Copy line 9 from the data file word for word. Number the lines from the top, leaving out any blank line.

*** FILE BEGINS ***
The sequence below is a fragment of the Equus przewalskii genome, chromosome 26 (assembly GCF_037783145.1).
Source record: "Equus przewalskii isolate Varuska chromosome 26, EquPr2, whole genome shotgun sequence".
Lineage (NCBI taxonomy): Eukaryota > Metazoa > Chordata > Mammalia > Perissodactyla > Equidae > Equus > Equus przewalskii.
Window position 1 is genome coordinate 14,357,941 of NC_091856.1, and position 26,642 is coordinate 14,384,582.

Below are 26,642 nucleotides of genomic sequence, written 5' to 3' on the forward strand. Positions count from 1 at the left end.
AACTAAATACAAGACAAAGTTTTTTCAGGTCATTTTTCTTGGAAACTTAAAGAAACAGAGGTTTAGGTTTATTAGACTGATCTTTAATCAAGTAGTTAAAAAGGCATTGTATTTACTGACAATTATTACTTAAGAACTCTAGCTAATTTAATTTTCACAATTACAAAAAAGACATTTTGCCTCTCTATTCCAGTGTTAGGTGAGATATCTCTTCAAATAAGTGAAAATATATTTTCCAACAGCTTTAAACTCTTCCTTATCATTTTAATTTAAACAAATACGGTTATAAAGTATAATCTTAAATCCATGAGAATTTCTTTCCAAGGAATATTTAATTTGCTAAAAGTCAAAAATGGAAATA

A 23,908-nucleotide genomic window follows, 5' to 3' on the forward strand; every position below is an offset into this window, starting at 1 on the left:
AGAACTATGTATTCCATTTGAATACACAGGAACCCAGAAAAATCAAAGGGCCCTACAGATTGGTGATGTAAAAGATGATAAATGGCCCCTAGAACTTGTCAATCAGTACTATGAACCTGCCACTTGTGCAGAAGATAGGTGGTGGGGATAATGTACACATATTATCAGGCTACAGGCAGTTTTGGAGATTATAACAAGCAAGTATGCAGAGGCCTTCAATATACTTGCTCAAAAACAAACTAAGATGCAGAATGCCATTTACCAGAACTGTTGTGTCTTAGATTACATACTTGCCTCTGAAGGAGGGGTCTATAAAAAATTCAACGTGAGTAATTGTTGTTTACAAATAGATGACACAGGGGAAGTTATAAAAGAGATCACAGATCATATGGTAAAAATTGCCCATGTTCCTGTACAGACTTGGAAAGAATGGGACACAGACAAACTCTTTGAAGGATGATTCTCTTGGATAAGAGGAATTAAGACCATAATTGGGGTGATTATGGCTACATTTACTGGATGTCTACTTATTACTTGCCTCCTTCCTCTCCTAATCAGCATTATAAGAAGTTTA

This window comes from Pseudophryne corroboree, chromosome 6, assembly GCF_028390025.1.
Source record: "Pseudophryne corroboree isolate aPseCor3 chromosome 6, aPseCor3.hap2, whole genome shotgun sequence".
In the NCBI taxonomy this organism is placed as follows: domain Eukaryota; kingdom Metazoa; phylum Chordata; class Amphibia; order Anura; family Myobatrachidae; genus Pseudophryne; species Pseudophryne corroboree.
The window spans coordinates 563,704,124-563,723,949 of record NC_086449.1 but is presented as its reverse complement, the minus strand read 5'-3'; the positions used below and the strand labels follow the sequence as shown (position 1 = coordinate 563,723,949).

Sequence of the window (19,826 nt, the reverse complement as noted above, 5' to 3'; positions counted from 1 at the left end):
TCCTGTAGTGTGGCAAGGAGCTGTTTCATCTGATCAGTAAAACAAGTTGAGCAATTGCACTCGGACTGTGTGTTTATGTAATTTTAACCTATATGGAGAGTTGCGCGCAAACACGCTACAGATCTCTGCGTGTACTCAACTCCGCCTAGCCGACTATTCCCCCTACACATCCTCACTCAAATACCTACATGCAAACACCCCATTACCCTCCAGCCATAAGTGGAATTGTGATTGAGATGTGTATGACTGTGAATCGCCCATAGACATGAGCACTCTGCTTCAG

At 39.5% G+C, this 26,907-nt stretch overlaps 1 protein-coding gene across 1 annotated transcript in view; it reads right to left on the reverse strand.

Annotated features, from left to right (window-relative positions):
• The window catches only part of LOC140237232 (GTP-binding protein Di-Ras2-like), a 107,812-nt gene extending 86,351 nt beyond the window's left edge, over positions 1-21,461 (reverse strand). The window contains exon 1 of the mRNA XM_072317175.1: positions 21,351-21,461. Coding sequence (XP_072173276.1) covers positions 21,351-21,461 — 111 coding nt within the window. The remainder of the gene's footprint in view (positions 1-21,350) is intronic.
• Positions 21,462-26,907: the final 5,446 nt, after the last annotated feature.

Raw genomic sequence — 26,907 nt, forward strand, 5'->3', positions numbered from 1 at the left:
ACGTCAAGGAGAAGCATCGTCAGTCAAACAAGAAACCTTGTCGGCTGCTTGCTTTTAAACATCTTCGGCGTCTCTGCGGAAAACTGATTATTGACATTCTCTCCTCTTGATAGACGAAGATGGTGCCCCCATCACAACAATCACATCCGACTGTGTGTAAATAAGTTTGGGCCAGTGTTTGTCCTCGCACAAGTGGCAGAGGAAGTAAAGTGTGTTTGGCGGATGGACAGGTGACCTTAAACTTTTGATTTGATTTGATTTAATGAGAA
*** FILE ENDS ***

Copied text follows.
This window comes from Pseudophryne corroboree, chromosome 6, assembly GCF_028390025.1.